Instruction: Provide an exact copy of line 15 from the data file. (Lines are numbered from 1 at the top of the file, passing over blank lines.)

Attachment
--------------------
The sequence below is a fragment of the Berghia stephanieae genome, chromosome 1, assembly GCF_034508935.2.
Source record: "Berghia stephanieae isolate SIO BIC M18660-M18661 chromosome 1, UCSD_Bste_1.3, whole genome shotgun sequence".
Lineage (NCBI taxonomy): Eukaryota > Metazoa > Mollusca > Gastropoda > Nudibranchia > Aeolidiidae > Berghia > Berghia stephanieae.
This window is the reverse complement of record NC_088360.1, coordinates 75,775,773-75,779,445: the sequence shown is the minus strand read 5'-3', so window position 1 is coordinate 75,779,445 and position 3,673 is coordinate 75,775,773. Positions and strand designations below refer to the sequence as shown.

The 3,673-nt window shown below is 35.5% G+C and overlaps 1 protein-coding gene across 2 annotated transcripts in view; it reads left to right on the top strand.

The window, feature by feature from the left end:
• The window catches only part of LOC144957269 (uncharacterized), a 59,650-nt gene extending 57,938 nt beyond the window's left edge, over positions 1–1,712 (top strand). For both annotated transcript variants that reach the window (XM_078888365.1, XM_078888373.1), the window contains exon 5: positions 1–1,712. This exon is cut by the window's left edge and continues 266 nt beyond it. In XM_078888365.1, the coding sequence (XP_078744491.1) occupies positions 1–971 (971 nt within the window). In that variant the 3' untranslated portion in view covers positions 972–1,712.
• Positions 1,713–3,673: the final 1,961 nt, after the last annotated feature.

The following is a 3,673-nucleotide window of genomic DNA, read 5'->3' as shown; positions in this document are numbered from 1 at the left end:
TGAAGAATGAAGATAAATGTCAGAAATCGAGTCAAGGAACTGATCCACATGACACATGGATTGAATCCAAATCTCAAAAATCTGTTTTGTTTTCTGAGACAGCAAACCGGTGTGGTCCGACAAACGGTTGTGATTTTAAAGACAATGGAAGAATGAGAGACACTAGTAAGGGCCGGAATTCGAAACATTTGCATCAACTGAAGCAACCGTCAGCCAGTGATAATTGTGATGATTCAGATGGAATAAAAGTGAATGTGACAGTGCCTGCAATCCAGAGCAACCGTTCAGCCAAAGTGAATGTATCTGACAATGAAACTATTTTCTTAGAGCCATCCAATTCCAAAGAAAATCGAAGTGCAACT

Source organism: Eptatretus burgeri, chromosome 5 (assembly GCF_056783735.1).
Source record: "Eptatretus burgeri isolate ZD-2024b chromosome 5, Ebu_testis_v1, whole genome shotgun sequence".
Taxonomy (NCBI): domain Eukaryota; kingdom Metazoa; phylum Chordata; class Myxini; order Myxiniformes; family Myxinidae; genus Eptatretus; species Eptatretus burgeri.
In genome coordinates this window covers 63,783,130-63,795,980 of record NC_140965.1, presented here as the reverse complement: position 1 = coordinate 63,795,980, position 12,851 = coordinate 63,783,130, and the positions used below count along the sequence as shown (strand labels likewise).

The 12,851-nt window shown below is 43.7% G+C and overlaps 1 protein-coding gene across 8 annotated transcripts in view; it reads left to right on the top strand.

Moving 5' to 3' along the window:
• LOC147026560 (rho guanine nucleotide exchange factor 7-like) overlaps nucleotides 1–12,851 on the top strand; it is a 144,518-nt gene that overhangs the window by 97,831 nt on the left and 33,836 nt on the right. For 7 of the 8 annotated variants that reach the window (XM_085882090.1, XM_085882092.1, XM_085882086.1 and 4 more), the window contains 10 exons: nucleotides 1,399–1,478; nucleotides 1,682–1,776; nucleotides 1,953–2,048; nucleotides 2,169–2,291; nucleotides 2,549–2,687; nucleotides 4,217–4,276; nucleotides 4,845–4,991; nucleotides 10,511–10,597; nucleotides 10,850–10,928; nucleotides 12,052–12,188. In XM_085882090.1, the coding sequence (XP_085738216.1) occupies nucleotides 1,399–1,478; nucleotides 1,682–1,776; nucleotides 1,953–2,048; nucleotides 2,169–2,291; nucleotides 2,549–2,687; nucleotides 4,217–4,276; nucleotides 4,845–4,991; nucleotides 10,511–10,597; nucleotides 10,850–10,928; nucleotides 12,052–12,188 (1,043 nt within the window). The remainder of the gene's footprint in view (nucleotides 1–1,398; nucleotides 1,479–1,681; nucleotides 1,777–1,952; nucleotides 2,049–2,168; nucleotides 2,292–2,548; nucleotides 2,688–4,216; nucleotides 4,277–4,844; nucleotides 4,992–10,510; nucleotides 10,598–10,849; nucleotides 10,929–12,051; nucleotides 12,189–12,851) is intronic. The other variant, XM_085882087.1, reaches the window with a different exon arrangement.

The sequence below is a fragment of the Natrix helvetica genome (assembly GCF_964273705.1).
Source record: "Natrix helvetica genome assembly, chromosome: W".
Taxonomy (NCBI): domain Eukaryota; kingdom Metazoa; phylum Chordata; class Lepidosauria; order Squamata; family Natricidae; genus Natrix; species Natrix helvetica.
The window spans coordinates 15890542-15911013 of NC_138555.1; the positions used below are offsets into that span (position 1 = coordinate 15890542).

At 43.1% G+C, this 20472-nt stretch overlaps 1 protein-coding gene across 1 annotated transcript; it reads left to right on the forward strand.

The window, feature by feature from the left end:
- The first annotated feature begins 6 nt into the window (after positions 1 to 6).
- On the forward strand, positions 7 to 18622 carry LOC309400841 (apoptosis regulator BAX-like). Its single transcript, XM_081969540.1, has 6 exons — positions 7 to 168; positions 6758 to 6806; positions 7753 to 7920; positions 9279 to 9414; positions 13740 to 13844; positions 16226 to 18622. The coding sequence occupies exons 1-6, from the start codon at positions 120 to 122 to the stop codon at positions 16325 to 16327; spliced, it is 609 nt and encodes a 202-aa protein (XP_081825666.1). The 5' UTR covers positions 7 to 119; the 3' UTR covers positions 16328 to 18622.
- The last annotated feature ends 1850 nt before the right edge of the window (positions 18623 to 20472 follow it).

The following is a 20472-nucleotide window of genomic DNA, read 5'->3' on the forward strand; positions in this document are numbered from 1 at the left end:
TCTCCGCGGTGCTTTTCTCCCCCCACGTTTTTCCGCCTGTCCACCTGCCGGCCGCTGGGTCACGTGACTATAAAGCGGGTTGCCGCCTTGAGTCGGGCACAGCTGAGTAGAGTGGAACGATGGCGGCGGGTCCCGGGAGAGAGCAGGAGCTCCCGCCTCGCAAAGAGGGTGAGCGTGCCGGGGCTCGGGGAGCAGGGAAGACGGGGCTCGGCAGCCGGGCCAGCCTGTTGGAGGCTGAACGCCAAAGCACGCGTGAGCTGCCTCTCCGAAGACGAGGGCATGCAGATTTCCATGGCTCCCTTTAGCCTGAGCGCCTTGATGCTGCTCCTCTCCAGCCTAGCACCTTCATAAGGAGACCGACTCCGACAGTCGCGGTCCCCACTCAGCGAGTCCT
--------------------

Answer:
The 12,851-nt window shown below is 43.7% G+C and overlaps 1 protein-coding gene across 8 annotated transcripts in view; it reads left to right on the top strand.